Film Review – Loves Her Gun
Loves Her Gun
“A young woman deals with Post Traumatic Stress Disorder after surviving a violent mugging.” If you were to be glib and create a Twitter sized plot summary, this could easily describe the independent film Loves Her Gun.
Trieste Kelly Dunn plays Allie. As the movie begins, she is walking home alone from a club in Brooklyn after a show by a clever band that performs in Martial Arts outfits with fake arms raised in the air. Her self-centered boyfriend leaves her to catch another hot show in another part of town. So while alone, she quickly gets knocked down and assaulted by a couple of animal mask wearing muggers who beat her quite badly. She reports it to the police, but feels no relief or justice from the encounter. So on a whim, she hitches a ride with the band she saw that night as they return to their home in Austin, Texas. Her reasoning is, a new change of scene with new friends and neighbors will make her feel safe.
Alas, her uneasiness has followed her to Austin. She can’t sleep well, she jumps at the slightest noises, and she has trouble opening up to Clark, the leader of the band. He obviously likes her romantically, but she has no interest in a relationship. Meanwhile, she is increasingly influenced by Sarah (Melissa Hideko Bisagni). Giving her a job as a landscaper, Sarah also gets Allie interested in guns. The feel of catharsis while target shooting is meant to exorcise some of her demons and provide a sense of security. However, joining the gun culture in Texas doesn’t necessarily help her emotional state.
While handsomely shot and reasonably well acted, this small independent drama doesn’t add up to much. It feels like a long walk to get to a close destination. The morals it’s espousing are pretty obvious: guns don’t make people safer, PTSD needs therapy, getting attacked is tough to deal with. The tragedy that this movie is building towards can be seen from a mile away. And the mumblecore improvised dialogue isn’t particularly deep or meaningful. We watch a bunch of twenty-somethings hanging out at a party or going inner tubing. There isn’t much below the surface here.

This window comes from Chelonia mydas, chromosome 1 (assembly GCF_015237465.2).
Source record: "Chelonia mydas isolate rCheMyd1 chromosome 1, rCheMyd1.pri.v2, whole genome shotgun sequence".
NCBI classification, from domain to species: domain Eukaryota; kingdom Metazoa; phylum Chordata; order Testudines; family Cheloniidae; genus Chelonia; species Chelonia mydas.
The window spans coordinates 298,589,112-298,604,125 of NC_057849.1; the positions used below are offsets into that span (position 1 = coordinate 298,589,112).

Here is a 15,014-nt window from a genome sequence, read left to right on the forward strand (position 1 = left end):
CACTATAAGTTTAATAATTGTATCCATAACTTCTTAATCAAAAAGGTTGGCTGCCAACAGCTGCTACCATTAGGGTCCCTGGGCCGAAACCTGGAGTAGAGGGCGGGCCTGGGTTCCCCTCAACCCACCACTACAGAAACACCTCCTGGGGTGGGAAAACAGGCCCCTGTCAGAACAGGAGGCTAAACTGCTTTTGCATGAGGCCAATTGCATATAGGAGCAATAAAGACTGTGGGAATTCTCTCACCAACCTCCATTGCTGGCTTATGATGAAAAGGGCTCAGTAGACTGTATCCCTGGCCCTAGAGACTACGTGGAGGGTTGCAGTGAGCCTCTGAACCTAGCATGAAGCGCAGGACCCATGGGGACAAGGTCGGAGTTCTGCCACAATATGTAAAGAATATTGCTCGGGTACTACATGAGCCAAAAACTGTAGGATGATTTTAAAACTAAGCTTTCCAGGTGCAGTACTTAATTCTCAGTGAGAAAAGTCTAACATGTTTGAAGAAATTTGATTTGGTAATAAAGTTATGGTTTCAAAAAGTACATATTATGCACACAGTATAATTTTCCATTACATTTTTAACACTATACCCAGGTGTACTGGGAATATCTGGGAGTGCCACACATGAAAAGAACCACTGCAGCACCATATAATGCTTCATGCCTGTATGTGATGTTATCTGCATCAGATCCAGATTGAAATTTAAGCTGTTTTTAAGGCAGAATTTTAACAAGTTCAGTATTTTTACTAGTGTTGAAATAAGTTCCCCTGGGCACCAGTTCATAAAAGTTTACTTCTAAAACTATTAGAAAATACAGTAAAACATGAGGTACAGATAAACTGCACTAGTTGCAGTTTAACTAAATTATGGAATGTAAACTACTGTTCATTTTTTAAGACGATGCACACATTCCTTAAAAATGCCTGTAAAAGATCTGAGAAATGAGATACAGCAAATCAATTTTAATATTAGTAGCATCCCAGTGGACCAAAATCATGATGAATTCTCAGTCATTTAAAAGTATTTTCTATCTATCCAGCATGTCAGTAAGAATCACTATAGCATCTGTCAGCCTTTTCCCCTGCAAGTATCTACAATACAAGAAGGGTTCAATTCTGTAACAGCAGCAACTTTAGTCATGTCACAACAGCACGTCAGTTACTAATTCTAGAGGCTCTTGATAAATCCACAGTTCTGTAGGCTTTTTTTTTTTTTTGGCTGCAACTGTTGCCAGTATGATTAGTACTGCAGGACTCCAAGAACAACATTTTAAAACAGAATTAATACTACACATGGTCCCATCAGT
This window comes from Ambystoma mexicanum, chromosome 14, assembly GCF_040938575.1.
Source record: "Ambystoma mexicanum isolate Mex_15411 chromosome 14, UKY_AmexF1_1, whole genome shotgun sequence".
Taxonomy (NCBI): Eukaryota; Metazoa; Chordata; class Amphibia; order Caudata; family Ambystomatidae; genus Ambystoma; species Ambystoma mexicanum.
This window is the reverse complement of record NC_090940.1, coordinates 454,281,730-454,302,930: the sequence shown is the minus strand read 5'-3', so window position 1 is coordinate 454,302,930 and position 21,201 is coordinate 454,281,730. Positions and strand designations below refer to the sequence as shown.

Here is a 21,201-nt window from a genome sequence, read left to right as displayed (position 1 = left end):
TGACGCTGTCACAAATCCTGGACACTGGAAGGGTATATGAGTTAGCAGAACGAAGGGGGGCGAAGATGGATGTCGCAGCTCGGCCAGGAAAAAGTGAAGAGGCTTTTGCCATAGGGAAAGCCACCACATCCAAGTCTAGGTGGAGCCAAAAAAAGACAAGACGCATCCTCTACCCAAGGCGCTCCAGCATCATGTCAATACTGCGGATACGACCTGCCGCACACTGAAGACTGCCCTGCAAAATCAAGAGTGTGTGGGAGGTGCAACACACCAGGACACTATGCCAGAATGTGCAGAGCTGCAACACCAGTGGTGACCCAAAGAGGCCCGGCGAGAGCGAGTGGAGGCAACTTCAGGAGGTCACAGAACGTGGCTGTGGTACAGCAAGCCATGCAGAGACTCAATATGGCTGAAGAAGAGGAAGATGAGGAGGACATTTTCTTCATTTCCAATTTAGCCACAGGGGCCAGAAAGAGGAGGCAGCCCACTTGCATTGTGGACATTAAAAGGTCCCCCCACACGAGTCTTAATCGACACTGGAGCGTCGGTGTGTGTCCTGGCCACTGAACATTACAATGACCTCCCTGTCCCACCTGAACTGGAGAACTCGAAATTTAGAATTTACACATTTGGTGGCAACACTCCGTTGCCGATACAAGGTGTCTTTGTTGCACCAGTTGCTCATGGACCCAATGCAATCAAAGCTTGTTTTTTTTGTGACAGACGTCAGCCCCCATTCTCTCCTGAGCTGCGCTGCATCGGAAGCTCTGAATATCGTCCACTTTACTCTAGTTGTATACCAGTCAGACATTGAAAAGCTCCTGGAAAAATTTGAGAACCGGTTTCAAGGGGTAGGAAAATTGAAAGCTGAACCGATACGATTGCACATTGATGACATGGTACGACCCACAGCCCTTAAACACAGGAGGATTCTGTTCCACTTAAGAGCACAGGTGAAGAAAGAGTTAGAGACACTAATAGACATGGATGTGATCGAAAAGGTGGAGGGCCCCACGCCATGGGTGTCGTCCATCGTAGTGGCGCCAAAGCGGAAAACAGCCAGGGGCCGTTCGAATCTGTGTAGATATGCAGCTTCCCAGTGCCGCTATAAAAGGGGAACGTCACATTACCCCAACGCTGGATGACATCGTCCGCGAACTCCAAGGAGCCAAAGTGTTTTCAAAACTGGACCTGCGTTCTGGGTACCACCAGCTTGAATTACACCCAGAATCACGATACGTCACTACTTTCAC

Dunn as the main character is quite good. You genuinely believe her increasing paranoia and unrest. She also bears an uncanny resemblance to a young Alan De La Garza (an oddly specific comparison, I know, but if you’ve seen as much Law and Order as I have you wouldn’t get it out of your head either). Director Geoff Marslett has created a good looking movie for what is presumably a low budget. The camera creates a fine sense of place. If only the script had more substance, there might be more to appreciate here. This movie was featured at SXSW and you can picture this as being a typical indie film that fills up the roster of festivals. Eventually it will scroll by you in your Netflix cue and you might try it on a lazy afternoon on the couch.
Loves Her Gun is well intentioned by creating a believable scenario that shows how a young woman could become attracted to gun ownership. But the movie feels obvious and slow.
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